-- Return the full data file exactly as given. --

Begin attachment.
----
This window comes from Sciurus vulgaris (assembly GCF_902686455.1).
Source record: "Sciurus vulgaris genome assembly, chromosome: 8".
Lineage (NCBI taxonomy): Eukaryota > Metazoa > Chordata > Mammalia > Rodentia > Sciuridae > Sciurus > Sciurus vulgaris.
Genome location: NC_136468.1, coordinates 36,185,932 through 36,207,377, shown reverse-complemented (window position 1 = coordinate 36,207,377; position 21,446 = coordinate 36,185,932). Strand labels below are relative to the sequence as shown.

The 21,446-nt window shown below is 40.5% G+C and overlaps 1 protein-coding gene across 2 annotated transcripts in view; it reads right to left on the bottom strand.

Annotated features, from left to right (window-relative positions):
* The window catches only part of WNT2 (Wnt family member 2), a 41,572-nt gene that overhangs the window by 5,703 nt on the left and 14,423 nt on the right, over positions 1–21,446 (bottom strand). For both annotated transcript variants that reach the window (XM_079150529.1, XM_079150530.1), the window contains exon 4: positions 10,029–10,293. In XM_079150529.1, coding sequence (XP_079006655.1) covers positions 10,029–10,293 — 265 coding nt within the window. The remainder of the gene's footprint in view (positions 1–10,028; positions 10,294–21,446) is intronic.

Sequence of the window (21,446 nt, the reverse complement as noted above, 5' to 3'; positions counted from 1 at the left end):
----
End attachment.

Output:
This window comes from Sciurus vulgaris (assembly GCF_902686455.1).
Source record: "Sciurus vulgaris genome assembly, chromosome: 8".
Lineage (NCBI taxonomy): Eukaryota > Metazoa > Chordata > Mammalia > Rodentia > Sciuridae > Sciurus > Sciurus vulgaris.
Genome location: NC_136468.1, coordinates 36,185,932 through 36,207,377, shown reverse-complemented (window position 1 = coordinate 36,207,377; position 21,446 = coordinate 36,185,932). Strand labels below are relative to the sequence as shown.

The 21,446-nt window shown below is 40.5% G+C and overlaps 1 protein-coding gene across 2 annotated transcripts in view; it reads right to left on the bottom strand.

Annotated features, from left to right (window-relative positions):
* The window catches only part of WNT2 (Wnt family member 2), a 41,572-nt gene that overhangs the window by 5,703 nt on the left and 14,423 nt on the right, over positions 1–21,446 (bottom strand). For both annotated transcript variants that reach the window (XM_079150529.1, XM_079150530.1), the window contains exon 4: positions 10,029–10,293. In XM_079150529.1, coding sequence (XP_079006655.1) covers positions 10,029–10,293 — 265 coding nt within the window. The remainder of the gene's footprint in view (positions 1–10,028; positions 10,294–21,446) is intronic.

Sequence of the window (21,446 nt, the reverse complement as noted above, 5' to 3'; positions counted from 1 at the left end):